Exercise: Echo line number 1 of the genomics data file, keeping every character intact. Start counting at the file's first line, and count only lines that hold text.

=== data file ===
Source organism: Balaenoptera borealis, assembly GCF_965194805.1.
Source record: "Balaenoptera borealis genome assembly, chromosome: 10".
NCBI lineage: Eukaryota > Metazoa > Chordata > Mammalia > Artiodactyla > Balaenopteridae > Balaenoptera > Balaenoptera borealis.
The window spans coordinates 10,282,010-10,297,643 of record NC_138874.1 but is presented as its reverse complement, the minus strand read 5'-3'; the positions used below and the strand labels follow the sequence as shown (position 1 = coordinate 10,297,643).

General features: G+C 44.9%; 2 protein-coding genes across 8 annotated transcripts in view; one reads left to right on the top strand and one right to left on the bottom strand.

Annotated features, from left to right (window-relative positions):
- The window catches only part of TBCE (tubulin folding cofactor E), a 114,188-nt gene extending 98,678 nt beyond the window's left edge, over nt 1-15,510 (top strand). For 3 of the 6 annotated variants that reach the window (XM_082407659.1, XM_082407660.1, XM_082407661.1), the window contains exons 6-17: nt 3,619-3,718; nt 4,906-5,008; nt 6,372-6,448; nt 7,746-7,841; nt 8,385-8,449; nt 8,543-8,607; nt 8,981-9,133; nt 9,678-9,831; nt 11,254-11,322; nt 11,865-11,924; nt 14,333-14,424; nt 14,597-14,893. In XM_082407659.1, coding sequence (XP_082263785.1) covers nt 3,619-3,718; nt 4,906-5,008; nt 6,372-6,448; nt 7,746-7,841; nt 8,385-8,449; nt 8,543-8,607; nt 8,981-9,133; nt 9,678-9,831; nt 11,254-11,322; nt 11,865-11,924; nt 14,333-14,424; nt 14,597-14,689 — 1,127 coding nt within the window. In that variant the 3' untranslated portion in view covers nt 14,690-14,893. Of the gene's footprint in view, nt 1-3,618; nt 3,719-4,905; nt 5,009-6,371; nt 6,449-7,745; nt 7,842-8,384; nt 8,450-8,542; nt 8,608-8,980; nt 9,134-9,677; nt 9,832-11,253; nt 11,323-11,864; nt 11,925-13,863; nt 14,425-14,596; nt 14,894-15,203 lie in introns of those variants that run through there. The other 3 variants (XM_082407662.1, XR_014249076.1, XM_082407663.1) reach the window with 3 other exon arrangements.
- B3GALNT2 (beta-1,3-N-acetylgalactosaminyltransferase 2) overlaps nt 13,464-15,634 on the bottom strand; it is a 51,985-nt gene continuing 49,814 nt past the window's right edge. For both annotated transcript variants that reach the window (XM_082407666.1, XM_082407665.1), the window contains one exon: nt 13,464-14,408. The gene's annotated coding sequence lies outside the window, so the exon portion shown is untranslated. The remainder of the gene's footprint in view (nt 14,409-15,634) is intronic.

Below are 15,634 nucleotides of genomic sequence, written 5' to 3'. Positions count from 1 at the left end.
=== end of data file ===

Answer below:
Source organism: Balaenoptera borealis, assembly GCF_965194805.1.